On the heels of Clausen's graduation came two highly touted freshmen: Brent Schaeffer and Erik Ainge, who were given the inside shot at the starting job early in fall camp over upperclassmen CJ Leak and Rick Clausen. Growing pains were expected, even when the Vols opened with a 42-17 win over UNLV.
But in what might be the most impressive freshman quarterback performance in the long history of Tennessee football, Ainge went 16 of 24 for 192 yards and 3 TDs against the Florida Gators, and led touchdown drives of 80, 80, and 96 yards. On the final touchdown drive, Ainge converted 3rd and 9, 4th and 6, and 3rd and 8. And when James Wilhoit missed the tying extra point, Ainge moved the Vols 28 yards with two completions to grant Wilhoit redemption in the game's final seconds.
After the forgettable performance that every freshman QB has - 4 interceptions against the eventual undefeated Auburn juggernaut - Ainge immediately bounced back to lead the Vols to a shocking 19-14 upset at #3 Georgia. The Vols were 7-1 when Ainge was the victim of a terrible coaching decision, as a hail Mary attempt at the end of the first half against Notre Dame led to a shoulder injury that ended Ainge's freshman season, and cost the Vols the game. Still, Ainge was the quarterback most responsible for Tennessee's 2004 Eastern Division Championship.
As a sophomore, Ainge immediately found himself in a controversial situation, battling for the starting job against Rick Clausen, who played well after Ainge's injury the season before. Ainge was bothered by the situation and it showed from the beginning: a 5 of 14 performance against UAB in the opener led to a loss at Florida, in which the offense scored only 7 points. Then came the kicker: a 7 for 19, 2 turnover stint at LSU, including a horrendous spinning pick six that sent Ainge face-first into the goalpost, and ended his time as the starter, especially when Clausen led the Vols to a comeback win.
When Clausen couldn't lead the Vols to victory over Georgia or Alabama, Ainge again got the keys, and again totaled the car: 9 of 21 against South Carolina in a one point loss, and 13 of 32 with 2 INTs at Notre Dame in a blowout. Ainge would be benched again, returning only when Clausen was injured, just in time to lead the Vols to a win at Kentucky and finish a 5-6 nightmare.
Randy Sanders was out, David Cutcliffe was in, and everything changed.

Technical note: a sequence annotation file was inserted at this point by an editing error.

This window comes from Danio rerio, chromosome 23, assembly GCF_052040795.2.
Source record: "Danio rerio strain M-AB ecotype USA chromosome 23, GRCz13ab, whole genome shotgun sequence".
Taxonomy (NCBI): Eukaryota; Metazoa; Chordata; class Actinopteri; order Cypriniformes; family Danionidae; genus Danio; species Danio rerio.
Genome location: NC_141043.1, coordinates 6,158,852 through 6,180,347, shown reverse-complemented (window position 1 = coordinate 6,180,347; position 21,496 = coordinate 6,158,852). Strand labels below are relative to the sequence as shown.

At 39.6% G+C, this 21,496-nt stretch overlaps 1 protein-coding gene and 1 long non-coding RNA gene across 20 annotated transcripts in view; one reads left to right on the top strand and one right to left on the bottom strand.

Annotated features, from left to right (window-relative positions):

Nothing heals wounds like an 11 for 18, 291 yard, 4 TD performance against the team Lee Corso picked to win the National Championship in the season opener. When the Vols obliterated Cal out of nowhere, confidence was fully restored in Ainge's ability. Cutcliffe preaches perfection, and Ainge came close a couple of times, including 24 of 29 against Air Force and 23 of 27 against Memphis. In a crucial three game stretch against Georgia, Alabama and South Carolina, Ainge went a combined 74 of 113 for 824 yards, all three Vol victories.
It was in Columbia where Ainge was the victim of a second terrible coaching decision: a quarterback draw in the fourth quarter produced the dreaded high ankle sprain, and Ainge couldn't perform against LSU or Arkansas, again turning a 7-1 start into a lesser finish.
In his senior season, Ainge continued to master Cutcliffe's offense, playing behind an offensive line that allowed only four sacks all season. Ainge finished the year with a 31/10 TD/INT ratio, set the school record with 7 TD passes in a four overtime win at Kentucky, and led the Vols to the SEC Eastern Division Championship, the second he should be credited with - a feat no other Vol QB has ever accomplished. And though Ainge's career ended with a sour taste in everyone's mouth, after firing two fourth quarter interceptions in the 2007 SEC Championship Game, he rebounded with 365 yards against Wisconsin in the Outback Bowl, and his 3,522 yards are the second most for a Tennessee quarterback in a single season, trailing only, of course, Peyton Manning. Where Clausen is second in every major passing statistic in Tennessee football history, Ainge is third.
- 2000: 7 starts (6-1), 1,473 yards, 15 TDs, 64.2% completion
- 2001: 13 starts (11-2), 2,969 yards, 22 TDs, 64.1% completion
- 2002: 11 starts (7-4), 2,297 yards, 11 TDs, 62.6% completion
- 2003: 13 starts (10-3), 2,968 yards, 27 TDs, 56.6% completion
- Career: 34-10 as starter, 9,707 yards, 75 TDs, 61.0% completion
- 2004: 7 starts (6-1), 1,452 yards, 17 TDs, 55.1% completion
- 2005: 5 starts (2-3), 737 yards, 5 TDs, 45.5% completion
- 2006: 11 starts (9-2), 2,989 yards, 19 TDs, 67.0% completion
- 2007: 14 starts (10-4), 3,522 yards, 31 TDs, 62.9% completion
- Career: 27-10 as starter, 8,700 yards, 72 TDs, 60.6% completion
Clausen has better career numbers, but Ainge has the two best individual seasons statistically, from 2006 & 2007. Ainge was drafted higher and also won two Eastern Division titles to Clausen's one. Ainge went 3-0 against Georgia, while Clausen went 0-2 (missing most of the other two meetings)...but Clausen is the only Vol quarterback of the modern era to beat Florida twice. Both played with great wide receivers, as we'll get to.
Can you go wrong with either choice? The most general assumption is that if you use wins and/or career numbers, it's Clausen, barely. If you go with talent and single season numbers, Ainge has the slight advantage. And regardless...both were great.
Who gets your vote?